A House panel next week will hold a hearing on the Trans-Pacific Partnership, a pact designed to eliminate trade barriers in the Pacific Rim, as negotiations move forward.
Rep. Kevin Brady (R-Texas), chairman of the House Ways and Means Subcommittee on Trade announced a hearing on Wednesday set for Dec. 14 on the agreement that U.S. trade officials say will include stronger protections of intellectual property rights and provide new opportunities for U.S. goods, services and investment.
“Opening up markets in the Asia-Pacific region for American goods and services must be a priority for robust U.S. long-term growth to create good U.S. jobs, increase the competitiveness of U.S. exporters, and to preserve U.S. influence and leadership in the region,” Brady said in a release.
Currently the deal is between the United States, Australia, Brunei, Chile, Malaysia, New Zealand, Peru, Singapore and Vietnam seeks to eliminate tariffs and other barriers to trade in the region as an avenue to reviving the world economy.
The nations reached the broad outlines of an agreement on Nov. 12 during the U.S.-hosted Asia-Pacific Economic Cooperation (APEC) in Hawaii.
Canada, Mexico and Japan said last month they are interested in a eat at the negotiating table.
So far, China, the world’s second largest economy behind the U.S., has yet to show much interest in joining the pact.
“We should also welcome new countries to the TPP if they are willing to meet TPP’s high ambitions and resolve outstanding bilateral issues,” Brady said.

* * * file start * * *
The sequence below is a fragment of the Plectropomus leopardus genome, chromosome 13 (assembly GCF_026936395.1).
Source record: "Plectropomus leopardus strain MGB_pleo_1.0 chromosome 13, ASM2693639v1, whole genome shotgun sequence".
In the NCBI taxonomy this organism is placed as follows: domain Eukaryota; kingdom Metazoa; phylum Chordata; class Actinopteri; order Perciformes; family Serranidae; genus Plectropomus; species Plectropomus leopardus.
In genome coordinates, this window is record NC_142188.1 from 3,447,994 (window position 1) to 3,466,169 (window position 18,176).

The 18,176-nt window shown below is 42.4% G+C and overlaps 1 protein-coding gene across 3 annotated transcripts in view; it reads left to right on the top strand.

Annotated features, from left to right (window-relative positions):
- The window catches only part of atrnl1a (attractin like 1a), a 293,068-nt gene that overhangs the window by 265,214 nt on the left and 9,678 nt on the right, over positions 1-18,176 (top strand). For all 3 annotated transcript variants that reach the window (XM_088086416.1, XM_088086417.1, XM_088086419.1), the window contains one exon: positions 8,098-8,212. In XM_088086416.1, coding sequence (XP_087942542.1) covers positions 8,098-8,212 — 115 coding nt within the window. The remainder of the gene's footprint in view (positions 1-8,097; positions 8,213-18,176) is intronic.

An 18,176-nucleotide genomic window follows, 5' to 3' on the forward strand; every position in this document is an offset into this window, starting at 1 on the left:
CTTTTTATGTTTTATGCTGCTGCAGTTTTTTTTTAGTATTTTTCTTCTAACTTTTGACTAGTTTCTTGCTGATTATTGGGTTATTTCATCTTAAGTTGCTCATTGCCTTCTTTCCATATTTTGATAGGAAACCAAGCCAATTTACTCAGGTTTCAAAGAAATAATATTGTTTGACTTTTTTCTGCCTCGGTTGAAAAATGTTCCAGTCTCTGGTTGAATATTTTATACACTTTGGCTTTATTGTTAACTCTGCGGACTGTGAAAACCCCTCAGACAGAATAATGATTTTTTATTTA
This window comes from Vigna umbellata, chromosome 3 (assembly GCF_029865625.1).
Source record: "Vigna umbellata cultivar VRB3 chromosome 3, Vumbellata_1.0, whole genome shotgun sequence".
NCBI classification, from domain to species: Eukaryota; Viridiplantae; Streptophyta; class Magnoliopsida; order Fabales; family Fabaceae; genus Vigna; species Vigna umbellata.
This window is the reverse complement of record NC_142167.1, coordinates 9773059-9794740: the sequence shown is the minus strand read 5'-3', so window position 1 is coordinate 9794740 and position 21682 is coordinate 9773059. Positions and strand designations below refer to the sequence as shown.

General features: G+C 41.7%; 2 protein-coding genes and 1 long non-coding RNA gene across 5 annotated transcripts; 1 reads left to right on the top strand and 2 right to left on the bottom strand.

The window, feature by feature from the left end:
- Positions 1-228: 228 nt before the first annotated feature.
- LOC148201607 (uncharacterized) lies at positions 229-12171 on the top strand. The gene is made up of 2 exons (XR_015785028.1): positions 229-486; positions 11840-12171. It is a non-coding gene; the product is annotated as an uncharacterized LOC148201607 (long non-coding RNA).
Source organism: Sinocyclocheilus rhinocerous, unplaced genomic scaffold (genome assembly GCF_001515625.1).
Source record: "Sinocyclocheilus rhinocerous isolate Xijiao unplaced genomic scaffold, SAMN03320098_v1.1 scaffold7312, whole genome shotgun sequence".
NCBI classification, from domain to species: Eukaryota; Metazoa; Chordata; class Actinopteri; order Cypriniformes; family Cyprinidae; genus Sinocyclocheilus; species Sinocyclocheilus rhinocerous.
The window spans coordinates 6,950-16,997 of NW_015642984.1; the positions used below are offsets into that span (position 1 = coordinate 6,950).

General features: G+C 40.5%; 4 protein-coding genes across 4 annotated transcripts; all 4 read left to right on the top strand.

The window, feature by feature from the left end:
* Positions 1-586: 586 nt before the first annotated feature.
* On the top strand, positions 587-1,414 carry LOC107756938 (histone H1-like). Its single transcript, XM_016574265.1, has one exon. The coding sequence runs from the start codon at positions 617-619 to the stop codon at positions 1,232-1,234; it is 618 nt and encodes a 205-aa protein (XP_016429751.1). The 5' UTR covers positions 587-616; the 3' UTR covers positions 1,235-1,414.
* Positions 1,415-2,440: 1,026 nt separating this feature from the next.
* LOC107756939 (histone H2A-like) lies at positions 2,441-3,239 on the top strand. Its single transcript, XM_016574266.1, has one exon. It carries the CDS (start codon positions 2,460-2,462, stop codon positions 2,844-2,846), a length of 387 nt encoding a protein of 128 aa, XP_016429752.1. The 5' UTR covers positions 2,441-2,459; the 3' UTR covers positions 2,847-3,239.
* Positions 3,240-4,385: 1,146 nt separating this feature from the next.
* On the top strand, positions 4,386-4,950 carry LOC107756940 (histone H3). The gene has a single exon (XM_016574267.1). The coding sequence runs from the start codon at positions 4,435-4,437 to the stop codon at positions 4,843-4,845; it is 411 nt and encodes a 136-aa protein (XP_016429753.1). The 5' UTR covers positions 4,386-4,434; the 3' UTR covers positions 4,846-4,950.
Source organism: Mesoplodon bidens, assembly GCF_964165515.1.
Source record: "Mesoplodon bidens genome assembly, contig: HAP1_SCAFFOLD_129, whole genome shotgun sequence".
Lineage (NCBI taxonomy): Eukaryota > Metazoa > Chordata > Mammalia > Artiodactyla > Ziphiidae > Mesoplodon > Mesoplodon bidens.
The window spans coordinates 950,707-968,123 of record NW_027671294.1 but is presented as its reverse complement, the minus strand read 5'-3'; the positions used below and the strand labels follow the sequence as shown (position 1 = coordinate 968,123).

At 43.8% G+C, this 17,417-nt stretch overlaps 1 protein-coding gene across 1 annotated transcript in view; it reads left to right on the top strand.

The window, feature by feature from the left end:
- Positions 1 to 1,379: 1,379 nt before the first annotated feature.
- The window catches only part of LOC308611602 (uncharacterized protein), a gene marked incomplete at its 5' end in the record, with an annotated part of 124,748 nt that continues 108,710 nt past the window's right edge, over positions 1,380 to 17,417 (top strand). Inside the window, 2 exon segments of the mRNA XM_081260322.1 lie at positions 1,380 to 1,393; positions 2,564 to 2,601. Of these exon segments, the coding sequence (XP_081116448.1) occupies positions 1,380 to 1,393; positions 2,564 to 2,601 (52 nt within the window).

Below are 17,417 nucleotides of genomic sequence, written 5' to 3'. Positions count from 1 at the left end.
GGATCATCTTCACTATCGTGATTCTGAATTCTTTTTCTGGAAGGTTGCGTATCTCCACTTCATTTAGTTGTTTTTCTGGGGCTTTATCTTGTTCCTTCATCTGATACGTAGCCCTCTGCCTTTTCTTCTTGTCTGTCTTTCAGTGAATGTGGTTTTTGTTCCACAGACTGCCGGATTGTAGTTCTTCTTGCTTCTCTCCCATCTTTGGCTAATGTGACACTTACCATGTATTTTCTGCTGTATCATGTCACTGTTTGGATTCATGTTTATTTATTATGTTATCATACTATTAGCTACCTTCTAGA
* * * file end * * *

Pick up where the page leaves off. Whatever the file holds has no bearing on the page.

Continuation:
“I look forward to hearing about the administration’s plans for completing an agreement that will garner bipartisan support.”
Nine rounds of negotiations of the TPP agreement have been held so far, additional rounds are scheduled for 2012 with an aim to complete the pact, possibly, by the summer.
Meanwhile, Lori Wallach, director, Public Citizen’s Global Trade Watch, said Wednesday that negotiations are taking place in extreme secrecy and leaked portions of the text reflect “have shown that the deal likely will repeat the worst aspects of past trade deals.”
She said the Obama administration’s TPP talks in Malaysia this week “underscore the point that critics of this potential trade deal have been making for months.”
“More than 600 executives from corporations have been named as official U.S. trade advisors and have access to the texts and talks,” she said. “But members of Congress, journalists and the people whose lives will be most affected have no ability to see what our negotiators are bargaining for ± and bargaining away — until a deal is final and it is effectively too late for changes.”